Syllabus~210 Internet Programming I
subject to changes~Last updated 26Mar13
Instructor: Kris Townsend
Quarter: Spring 2013
Current syllabus: http://faculty.spokanefalls.edu/ktownsend/IS210
This class is designed for students planning to work in the IT field.
Students may enroll in as many credits as their program requires or as fits their personal needs. Each credit is essentially two weeks in length. Students enrolled in 3 credits attend class the first 6 weeks and students enrolled in all 5 credits attend the entire quarter.
- Structure valid HTML pages
- Format web pages with valid CSS
- Layout web pages with CSS
- Present tabular data
Text and Materials
Head First HTML and CSS
Elizabeth Robson and Eric Freeman, 2012
ISBN-10: 0596159900 | ISBN-13: 978-0596159900
Be careful to get the second edition, not the first edition titled Head First HTML with CSS & XHTML.
SFCC Statement on Diversity
In order for learning to take place, students must feel safe; this safety is due all students, not only those who share your values and beliefs. For this reason, courtesy, thoughtfulness, and acceptance are essential in our discussions in and out of the classroom. Acceptance should not be confused with agreement; one need not agree with a person to listen, and one must listen well in order to disagree respectfully. Every student in this course has a voice and so deserves the courtesy of attentive listening and the freedom to express diverse ideas.
Disability Support Services
If you have a health condition or disability that may require you to have accommodations in order to effectively participate in this class, please contact the Disability Support Services in Building 17, Room 201 (Phone 533-4166). Information about conditions or disabilities will be regarded as confidential.
By taking this class, you are agreeing to the following guidelines:
Be professional. Your actions and attitudes are evaluated as if you are a professional working in the field for which this program qualifies you.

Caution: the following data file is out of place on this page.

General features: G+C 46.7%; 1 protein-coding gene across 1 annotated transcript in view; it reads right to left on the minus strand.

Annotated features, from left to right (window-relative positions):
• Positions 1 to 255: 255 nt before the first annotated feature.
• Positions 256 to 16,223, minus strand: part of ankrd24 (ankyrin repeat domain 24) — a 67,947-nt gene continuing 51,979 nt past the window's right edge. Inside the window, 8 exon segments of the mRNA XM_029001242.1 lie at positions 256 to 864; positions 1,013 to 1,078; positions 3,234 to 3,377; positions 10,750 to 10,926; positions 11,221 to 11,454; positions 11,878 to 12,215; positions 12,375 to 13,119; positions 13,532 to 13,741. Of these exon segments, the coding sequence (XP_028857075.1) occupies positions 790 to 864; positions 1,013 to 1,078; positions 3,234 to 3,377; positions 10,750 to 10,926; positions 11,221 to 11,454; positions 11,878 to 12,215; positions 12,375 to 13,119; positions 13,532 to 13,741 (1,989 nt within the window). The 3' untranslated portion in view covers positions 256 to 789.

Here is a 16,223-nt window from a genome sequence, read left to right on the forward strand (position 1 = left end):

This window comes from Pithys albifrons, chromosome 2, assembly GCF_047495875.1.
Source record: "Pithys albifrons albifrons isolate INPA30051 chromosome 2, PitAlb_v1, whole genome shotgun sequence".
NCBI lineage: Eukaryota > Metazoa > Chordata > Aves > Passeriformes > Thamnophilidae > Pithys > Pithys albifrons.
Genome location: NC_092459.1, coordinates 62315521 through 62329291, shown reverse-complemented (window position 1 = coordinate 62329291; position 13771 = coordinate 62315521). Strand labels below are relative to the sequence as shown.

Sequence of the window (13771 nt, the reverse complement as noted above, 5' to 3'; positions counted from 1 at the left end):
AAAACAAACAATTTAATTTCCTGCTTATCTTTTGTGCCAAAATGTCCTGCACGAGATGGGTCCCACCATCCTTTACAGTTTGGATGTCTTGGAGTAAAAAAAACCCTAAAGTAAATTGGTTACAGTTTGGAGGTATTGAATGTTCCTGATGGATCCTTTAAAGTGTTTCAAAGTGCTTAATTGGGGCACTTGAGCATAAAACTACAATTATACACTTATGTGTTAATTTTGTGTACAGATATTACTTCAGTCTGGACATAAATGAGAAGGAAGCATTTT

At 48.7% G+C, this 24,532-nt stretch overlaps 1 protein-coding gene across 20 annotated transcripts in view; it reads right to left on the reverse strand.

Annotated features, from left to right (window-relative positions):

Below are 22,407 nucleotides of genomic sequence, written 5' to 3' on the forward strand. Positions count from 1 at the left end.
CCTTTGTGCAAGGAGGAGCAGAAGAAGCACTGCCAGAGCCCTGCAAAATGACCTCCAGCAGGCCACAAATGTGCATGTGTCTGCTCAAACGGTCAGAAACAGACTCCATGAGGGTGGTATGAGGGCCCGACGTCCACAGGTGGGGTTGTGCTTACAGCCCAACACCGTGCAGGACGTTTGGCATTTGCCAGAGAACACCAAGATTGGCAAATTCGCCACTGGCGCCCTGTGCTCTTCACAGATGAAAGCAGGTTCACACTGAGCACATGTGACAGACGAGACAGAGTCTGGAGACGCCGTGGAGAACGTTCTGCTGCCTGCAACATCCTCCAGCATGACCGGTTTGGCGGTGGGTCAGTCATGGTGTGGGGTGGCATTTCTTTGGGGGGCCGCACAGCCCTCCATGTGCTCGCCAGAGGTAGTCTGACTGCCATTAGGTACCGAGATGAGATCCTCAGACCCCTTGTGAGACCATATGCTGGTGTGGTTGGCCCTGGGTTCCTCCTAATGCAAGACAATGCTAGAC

Follow the student code of conduct. The following WAC's are the most relevant to this course:
- 132Q-30-210 Academic Dishonesty
- 132A-30-212 Disruption or Obstruction
- 132Q-30-214 Abuse of Self or Others
- 132Q-30-220 Failure to Comply with College Officials
- 132Q-30-228 Drugs and Drug Paraphernalia
- 132Q-30-230 Alcohol
- 132Q-30-234 Disorderly conduct
- 132Q-30-236 Unauthorized Use of Electronic or Other Devices
- 132Q-30-238 Abuse of Theft of CCS Information Technology
Misconduct is subject to a disciplinary process outlined in these two WAC's:
- 132Q-30-400 Disciplinary Sanctions
- 132Q-30-500 Classroom Misconduct and Authority to Suspend for Up to Three Days
Backup your work. Lost or failed drives are not considered an excuse for missing deadlines.
Do your own work. Working with others to solve problems and foster learning is encouraged. Blindly relying on the work of others is discouraged and considered cheating.
- Do not share your files with other students. Doing so is considered cheating.
- Do not accept files from other students. Doing so is considered cheating.
- Cheating is grounds for assigning a failing grade and it can be placed in your academic record.
Cite your sources. Using more than 5 consecutive words that are not your own without citing your source is considered plagiarism. Plagiarism can result in a failing grade and be placed in your academic record.